Suspended State Attorney Andrew Warren announced on Monday that he will not seek reelection due to concerns that Gov. Ron DeSantis might suspend him again and appoint a political substitute.
Suspended State Attorney Andrew Warren announced on Monday that he will not seek a third term in office, despite opening a campaign account in October.
Warren’s decision is largely attributed to concerns that if he were reelected, Gov. Ron DeSantis might again suspend him and appoint a political substitute, according to transmitted communications.
“I have been planning to run for re-election since the day I was suspended. But the governor has made clear that he does not care about the will of the voters or our democracy, and that he is willing to break state and federal law to keep me from serving as State Attorney,” Warren said. “Donald Trump said he could shoot someone in the middle of Fifth Avenue and get away with it. Ron DeSantis, trying to out-Trump Trump, shot democracy in the middle of our courthouse—and he’s gotten away with it.”
In August 2022, DeSantis accused Warren of incompetence and abandonment of duty when he was dismissed from office via Executive Order. Notably, the governor claimed that Warren pledged not to enforce the state’s recently passed abortion law, as well as signed letters stating that he would not enforce laws prohibiting sex changes for minors. The suspension has been highly politicized and seen as a flagship moment of action for DeSantis, who directly referenced his removal of Warren during a Republican primary debate.
In a September 2022 interview with Warren, The Capitolist inquired about potential future runs for office, which Warren dismissed, electing to focus on the political shockwaves of his suspension.
During the interview, Warren criticized the timing of his suspension, suggesting that it was predicated on what he referred to as DeSantis’ political ambition to run for president.
“The Governor has made clear that he is focused not on the needs of Floridians, not on the safety of our communities … but on running for President in 2024,” Warren said. “That’s what this is about. A political stunt to further his political ambition.”
In January, a federal lawsuit seeking to reappoint Warren was dismissed by U.S. District Judge Robert Hinkle. In issuing the order, however, Hinkle noted that DeSantis violated Warren’s First Amendment rights, but that he was unable to preside over the case due to the 11th Amendment of the Constitution, which states that the Judicial power of the United States can’t extend to any suit dealing with state law.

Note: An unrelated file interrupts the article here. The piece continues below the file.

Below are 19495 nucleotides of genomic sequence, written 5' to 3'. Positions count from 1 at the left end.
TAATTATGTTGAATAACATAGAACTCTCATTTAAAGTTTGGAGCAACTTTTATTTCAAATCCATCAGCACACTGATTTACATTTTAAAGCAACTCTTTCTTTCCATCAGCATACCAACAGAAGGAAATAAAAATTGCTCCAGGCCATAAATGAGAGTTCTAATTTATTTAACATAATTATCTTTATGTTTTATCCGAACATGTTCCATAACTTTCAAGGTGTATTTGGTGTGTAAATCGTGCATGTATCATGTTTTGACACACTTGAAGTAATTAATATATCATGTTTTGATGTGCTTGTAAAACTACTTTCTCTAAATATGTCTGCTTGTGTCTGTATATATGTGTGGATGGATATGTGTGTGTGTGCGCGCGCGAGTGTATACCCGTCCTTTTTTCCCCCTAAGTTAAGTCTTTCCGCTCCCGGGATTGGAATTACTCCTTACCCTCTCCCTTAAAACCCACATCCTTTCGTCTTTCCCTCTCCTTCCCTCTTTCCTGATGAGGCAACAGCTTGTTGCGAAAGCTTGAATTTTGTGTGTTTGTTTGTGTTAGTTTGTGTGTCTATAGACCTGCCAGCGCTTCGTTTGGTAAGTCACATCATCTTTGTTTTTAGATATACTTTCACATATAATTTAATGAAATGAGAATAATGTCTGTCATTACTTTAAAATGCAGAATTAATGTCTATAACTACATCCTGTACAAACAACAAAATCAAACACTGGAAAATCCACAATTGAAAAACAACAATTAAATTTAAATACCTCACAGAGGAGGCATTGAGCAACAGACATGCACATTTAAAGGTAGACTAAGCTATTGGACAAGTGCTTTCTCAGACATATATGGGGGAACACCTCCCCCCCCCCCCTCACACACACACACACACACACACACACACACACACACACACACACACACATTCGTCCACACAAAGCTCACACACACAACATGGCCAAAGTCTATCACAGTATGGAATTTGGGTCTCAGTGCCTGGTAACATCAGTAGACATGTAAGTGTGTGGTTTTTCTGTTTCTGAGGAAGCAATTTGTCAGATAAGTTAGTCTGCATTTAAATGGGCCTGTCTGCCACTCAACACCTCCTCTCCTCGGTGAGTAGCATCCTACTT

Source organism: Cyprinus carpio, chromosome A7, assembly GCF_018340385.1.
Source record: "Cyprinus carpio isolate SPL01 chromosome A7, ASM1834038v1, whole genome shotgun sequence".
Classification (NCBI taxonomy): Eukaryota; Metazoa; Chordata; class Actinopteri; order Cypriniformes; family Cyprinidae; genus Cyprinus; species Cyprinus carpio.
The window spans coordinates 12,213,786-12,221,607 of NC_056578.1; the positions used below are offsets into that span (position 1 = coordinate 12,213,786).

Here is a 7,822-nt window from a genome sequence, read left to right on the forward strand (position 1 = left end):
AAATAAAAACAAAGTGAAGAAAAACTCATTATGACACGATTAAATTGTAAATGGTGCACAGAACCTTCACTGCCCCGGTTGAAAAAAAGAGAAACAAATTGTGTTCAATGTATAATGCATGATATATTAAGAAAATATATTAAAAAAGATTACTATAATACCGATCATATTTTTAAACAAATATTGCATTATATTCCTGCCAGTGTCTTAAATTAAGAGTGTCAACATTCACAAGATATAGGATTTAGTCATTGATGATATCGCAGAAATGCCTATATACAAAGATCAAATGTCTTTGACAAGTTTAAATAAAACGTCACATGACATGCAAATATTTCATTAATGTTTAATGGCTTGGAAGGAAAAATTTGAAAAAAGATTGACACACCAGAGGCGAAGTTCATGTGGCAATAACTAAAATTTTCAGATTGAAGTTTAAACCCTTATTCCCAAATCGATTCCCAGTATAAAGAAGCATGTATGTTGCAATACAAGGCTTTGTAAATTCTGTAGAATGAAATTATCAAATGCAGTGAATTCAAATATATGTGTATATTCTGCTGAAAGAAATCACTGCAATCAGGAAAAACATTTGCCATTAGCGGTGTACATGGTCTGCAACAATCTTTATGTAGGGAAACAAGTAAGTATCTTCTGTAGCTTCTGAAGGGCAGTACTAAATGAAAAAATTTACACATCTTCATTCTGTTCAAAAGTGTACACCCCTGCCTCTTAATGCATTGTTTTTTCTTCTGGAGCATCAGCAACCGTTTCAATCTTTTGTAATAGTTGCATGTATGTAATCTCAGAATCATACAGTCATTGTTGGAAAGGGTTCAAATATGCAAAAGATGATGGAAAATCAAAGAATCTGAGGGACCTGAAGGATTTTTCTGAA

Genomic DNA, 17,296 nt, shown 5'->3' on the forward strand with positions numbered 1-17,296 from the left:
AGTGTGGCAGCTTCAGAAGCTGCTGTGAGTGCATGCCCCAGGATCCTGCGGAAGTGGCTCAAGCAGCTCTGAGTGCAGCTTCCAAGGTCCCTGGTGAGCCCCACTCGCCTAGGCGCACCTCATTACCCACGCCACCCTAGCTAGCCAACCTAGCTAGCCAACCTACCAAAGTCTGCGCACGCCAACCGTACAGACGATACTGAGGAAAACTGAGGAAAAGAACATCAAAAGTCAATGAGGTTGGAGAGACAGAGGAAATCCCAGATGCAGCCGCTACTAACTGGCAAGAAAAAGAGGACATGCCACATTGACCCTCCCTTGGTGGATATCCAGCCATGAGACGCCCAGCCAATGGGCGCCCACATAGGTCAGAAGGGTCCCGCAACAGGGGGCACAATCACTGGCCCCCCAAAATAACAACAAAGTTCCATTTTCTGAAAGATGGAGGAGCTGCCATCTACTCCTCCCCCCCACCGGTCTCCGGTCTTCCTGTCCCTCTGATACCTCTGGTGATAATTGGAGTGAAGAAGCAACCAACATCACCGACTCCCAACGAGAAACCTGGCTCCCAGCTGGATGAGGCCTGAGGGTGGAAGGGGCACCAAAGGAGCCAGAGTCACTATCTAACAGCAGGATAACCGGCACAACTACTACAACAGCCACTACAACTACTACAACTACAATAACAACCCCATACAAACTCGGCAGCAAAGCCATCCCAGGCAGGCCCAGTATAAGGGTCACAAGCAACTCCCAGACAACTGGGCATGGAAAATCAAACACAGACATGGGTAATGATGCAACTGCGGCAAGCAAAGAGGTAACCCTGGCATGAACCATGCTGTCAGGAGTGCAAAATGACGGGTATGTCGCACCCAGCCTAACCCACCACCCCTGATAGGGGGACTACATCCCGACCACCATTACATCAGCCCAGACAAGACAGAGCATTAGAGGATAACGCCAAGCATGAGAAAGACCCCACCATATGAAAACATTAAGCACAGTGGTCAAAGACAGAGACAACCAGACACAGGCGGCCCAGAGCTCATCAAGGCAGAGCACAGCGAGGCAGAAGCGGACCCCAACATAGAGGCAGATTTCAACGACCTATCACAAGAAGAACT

“Florida Governor Ron DeSantis suspended elected State Attorney Andrew H. Warren, ostensibly on the ground that Mr. Warren had blanket policies not to prosecute certain kinds of cases,” wrote Hinkle in his order. “The allegation was false. Mr. Warren’s well-established policy, followed in every case by every prosecutor in the office, was to exercise prosecutorial discretion at every stage of every case. Any reasonable investigation would have confirmed this.”
Following an appeal to the Florida Supreme Court, Warren’s case was dismissed after the justices cited an “unreasonable delay.”
The Court noted that Warren had filed a lawsuit in federal court shortly after his suspension, seeking a writ of quo warranto (a legal action to challenge someone’s right to hold office) based on the claim that the suspension order was insufficient under Florida law. However, when the federal court dismissed the challenge, Warren waited close to five months before filing the petition with the state Supreme Court, with Justices claiming they were not provided with any explanation for the delay. The court concluded that considering the circumstances, it was too late for them to review the case.
“[Warren] waited almost five months before finally petitioning this Court and requesting our “expeditious review” of his state-law claim”, said Justice Charles Canady in his written opinion. ” [The] Petitioner offers no explanation for the delay. We conclude that, under the circumstances of this case, the time for our review has passed.”
The opinion further explained that the power to suspend state officers, like Warren, is granted to the Governor under Article IV, Section 7 of the Florida Constitution, further elucidating that while the courts have a limited role in reviewing suspension orders, the primary check on the Governor’s actions is the Senate, which has the power to remove or reinstate suspended officials.